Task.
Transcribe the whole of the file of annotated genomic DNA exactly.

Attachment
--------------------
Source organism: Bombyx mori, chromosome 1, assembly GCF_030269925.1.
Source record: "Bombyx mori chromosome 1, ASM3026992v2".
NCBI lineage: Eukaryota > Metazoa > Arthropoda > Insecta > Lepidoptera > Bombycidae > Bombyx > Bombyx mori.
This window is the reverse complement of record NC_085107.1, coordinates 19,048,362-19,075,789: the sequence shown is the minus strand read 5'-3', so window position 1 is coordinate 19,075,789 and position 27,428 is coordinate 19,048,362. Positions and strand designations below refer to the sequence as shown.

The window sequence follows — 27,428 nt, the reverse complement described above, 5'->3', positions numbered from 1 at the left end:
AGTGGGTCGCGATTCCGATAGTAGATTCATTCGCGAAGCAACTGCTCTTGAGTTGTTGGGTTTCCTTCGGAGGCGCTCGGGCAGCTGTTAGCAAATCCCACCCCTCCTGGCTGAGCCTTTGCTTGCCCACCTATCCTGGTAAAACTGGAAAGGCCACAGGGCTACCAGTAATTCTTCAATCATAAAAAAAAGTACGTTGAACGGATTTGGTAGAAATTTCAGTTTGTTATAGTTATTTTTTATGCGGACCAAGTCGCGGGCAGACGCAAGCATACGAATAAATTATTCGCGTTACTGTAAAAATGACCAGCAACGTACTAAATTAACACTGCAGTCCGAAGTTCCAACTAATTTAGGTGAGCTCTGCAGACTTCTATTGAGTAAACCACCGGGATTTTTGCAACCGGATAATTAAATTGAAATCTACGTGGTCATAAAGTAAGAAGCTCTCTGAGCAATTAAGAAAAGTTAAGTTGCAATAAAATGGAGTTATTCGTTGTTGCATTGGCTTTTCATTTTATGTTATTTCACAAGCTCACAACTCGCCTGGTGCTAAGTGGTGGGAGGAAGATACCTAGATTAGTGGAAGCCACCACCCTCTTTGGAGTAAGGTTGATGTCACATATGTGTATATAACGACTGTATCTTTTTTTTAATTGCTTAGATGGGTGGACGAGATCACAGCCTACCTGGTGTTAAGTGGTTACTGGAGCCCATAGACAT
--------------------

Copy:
Source organism: Bombyx mori, chromosome 1, assembly GCF_030269925.1.
Source record: "Bombyx mori chromosome 1, ASM3026992v2".
NCBI lineage: Eukaryota > Metazoa > Arthropoda > Insecta > Lepidoptera > Bombycidae > Bombyx > Bombyx mori.
This window is the reverse complement of record NC_085107.1, coordinates 19,048,362-19,075,789: the sequence shown is the minus strand read 5'-3', so window position 1 is coordinate 19,075,789 and position 27,428 is coordinate 19,048,362. Positions and strand designations below refer to the sequence as shown.

The window sequence follows — 27,428 nt, the reverse complement described above, 5'->3', positions numbered from 1 at the left end:
AGTGGGTCGCGATTCCGATAGTAGATTCATTCGCGAAGCAACTGCTCTTGAGTTGTTGGGTTTCCTTCGGAGGCGCTCGGGCAGCTGTTAGCAAATCCCACCCCTCCTGGCTGAGCCTTTGCTTGCCCACCTATCCTGGTAAAACTGGAAAGGCCACAGGGCTACCAGTAATTCTTCAATCATAAAAAAAAGTACGTTGAACGGATTTGGTAGAAATTTCAGTTTGTTATAGTTATTTTTTATGCGGACCAAGTCGCGGGCAGACGCAAGCATACGAATAAATTATTCGCGTTACTGTAAAAATGACCAGCAACGTACTAAATTAACACTGCAGTCCGAAGTTCCAACTAATTTAGGTGAGCTCTGCAGACTTCTATTGAGTAAACCACCGGGATTTTTGCAACCGGATAATTAAATTGAAATCTACGTGGTCATAAAGTAAGAAGCTCTCTGAGCAATTAAGAAAAGTTAAGTTGCAATAAAATGGAGTTATTCGTTGTTGCATTGGCTTTTCATTTTATGTTATTTCACAAGCTCACAACTCGCCTGGTGCTAAGTGGTGGGAGGAAGATACCTAGATTAGTGGAAGCCACCACCCTCTTTGGAGTAAGGTTGATGTCACATATGTGTATATAACGACTGTATCTTTTTTTTAATTGCTTAGATGGGTGGACGAGATCACAGCCTACCTGGTGTTAAGTGGTTACTGGAGCCCATAGACAT